I guess I use them interchangeably, but I understand that is not true for most people, will try to keep that in mind.

 

From the Kimball article you suggested –liked Tillich’s affirmation that ideally, the sacred and secular would not be separate realms – as in Revelation, “there will be no temple in the heavenly Jerusalem, for God will be all in all.”

 

There’s a nice description of Tillich by Harvard Divinity School president Nathan Pusey-- “He saw more clearly than most the predicament of the intelligent, educated, concerned people in the 20th century who had been cut off from the energies of faith by the cultural orthodoxies of this period. And he wanted more than anything else, deeply and compassionately, to be of help; and he was of help because, artist and philosopher as well as theologian, he cared for culture as well as for Christ.”

 

Yet I agree that Tillich uses the word creativity to mean far more or other than esthetics – more like the courage to be.

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Words, words, words. I think Tillich was successful in creating new words. Although he constantly uses the word Christ he created the words “New Being”. Although he constantly uses the word God he created the words “Ground of Being”. The pattern here is that he will take the traditional word and create a new sense of the word without destroying the old word. Tillich was very aware that he wanted to hold on to the history of Christianity (see “Paul Tillich; A History of Christian Thought From Its Judaic and Hellenistic Origins to Existentialism” Edited by Carl E. Braaten). From that book: “The prophet hopes to get to the heart of the matter with his knife of radical protest; the false prophet is known in the tradition as one who cuts the heart itself”. My opinion is that the heart has been cut out with the loss of the word God.

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I much prefer the original version of the 8 points, keeping the word God in. Probably Tillich would too, though he often refers to God as ground of being or ultimate unity. It just seems like an abstract phrase substituted for God in every statement denies the personal dimension, the I-Thou relationship of prayer.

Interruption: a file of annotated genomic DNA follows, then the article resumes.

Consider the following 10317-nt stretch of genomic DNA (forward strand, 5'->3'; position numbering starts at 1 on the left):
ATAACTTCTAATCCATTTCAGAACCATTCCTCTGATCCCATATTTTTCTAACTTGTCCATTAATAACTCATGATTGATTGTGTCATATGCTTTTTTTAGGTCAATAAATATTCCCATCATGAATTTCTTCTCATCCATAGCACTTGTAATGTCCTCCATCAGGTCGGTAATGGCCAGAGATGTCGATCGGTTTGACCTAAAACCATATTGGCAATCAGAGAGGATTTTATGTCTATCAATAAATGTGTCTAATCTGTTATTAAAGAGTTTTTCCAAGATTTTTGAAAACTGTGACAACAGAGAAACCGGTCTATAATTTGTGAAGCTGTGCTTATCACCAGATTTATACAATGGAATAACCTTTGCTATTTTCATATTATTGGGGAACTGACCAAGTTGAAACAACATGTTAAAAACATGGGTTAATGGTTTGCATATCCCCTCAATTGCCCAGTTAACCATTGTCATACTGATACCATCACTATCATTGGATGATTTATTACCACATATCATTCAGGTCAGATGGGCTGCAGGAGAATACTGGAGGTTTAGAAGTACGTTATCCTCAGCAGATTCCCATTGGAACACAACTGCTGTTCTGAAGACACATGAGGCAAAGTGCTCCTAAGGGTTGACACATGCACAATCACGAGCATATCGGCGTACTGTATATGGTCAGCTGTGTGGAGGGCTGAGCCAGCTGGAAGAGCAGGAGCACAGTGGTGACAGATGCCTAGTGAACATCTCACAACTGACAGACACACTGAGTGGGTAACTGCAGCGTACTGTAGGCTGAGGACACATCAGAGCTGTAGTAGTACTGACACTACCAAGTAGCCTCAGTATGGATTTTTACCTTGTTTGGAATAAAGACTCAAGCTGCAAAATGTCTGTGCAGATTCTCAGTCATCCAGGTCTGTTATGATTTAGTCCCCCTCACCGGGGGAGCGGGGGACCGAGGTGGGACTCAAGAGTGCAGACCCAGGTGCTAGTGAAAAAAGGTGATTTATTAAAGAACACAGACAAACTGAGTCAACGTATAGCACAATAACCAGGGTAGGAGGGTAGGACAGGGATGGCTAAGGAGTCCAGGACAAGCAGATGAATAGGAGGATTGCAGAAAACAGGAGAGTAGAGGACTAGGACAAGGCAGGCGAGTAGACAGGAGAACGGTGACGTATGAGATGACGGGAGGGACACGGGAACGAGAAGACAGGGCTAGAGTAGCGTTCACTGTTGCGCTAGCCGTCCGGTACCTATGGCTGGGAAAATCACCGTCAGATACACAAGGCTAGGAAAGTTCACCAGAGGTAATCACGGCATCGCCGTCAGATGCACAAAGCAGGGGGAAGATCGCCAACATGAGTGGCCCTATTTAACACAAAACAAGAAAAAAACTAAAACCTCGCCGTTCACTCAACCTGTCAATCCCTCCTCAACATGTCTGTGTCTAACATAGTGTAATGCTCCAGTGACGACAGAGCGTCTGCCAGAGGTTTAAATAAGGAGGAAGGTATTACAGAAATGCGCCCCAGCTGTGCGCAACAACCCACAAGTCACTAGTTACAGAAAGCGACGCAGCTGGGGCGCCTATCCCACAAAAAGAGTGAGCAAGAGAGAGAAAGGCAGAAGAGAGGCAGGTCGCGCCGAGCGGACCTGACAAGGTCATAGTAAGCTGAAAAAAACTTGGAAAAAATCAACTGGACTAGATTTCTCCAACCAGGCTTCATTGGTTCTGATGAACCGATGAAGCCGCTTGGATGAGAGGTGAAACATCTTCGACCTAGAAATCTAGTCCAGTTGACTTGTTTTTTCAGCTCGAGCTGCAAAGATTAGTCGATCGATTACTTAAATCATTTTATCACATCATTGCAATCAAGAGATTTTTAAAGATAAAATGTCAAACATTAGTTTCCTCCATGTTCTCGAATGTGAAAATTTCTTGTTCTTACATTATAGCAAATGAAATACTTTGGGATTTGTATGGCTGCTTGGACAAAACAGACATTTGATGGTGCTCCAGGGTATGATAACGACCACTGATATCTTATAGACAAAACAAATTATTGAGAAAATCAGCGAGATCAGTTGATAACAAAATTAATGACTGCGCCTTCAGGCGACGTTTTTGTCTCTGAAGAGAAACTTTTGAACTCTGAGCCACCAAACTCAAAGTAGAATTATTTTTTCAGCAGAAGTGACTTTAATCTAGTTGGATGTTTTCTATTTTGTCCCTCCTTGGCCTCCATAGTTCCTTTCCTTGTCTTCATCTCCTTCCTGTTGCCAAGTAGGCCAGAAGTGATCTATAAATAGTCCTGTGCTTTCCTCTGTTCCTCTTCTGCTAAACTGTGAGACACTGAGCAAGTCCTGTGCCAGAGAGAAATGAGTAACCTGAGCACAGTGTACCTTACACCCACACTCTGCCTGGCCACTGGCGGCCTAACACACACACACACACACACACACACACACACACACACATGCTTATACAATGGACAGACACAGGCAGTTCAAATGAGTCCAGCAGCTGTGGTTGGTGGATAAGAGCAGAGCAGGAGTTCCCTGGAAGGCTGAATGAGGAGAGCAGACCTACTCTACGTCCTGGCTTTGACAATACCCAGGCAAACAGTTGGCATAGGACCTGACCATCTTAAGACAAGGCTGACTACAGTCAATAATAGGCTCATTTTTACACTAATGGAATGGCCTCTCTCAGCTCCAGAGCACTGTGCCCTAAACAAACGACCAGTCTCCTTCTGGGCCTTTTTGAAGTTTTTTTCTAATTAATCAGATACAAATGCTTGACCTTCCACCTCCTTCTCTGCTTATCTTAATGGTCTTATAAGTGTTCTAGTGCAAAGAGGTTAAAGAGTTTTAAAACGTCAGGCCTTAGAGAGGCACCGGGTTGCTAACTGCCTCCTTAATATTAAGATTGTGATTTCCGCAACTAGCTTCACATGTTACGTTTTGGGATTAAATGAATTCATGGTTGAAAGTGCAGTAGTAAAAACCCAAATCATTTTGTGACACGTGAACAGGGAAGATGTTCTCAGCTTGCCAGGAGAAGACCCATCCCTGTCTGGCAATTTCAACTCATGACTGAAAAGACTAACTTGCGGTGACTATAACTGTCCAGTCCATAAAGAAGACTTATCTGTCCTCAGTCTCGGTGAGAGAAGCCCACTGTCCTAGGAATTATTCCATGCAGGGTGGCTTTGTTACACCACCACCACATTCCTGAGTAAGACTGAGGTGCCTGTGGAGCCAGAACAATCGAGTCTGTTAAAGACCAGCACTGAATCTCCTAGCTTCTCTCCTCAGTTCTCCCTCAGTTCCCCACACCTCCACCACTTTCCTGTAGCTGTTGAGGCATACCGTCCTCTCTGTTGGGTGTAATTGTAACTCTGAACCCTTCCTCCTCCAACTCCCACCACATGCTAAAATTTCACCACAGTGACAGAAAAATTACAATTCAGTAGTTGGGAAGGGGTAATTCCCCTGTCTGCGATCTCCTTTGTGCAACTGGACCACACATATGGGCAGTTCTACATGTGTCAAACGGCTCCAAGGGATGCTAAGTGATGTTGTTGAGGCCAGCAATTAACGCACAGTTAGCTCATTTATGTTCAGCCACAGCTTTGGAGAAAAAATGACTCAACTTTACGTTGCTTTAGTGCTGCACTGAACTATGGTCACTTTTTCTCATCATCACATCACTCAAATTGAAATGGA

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I think as David said of Tillich, who "will take the traditional word and create a new sense of the word without destroying the old word", Progressive Christianity.org has done the same thing here. To me, expressing it either way is fine with me though i tend to prefer the more abstract relating to God anyway. I'm sure there will be some resistance by many at the restatements but the change seems progressive to me and more in line with what PC is about . I have nothing constructive to add to Chapter 7 which centers on a very meaningful NT writing to me. In it is an unspoken assurance provokes within me a resonance with Truth.at my very core.

 

Joseph

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Tillich wrote a voluminous three book Systematic Theology and several other books, but says in his sermon “What is truth” that all of his writings come down to this: “I say this to you as somebody who all his life has worked for a true expression of the truth which is the Christ. But the more one works, the more one realizes that our expressions, including everything we have learned from our teachers and from the teaching of the Church in all generations, is not the truth that makes us free”.

 

“On the road you will meet liberating truth in many forms except in one form: you never will meet it in the form of propositions which you can learn or write down and take home”. For Tillich teachings can “point to the truth, but they are not the law of truth”. It would be a mistake to hear the first part of this (truth is not contained by propositions) and not hear the other part (there is a “law” of truth). Not all propositions are equal except in the fact that no proposition can contain the truth. But truth does have a structure; truth does have a “law”.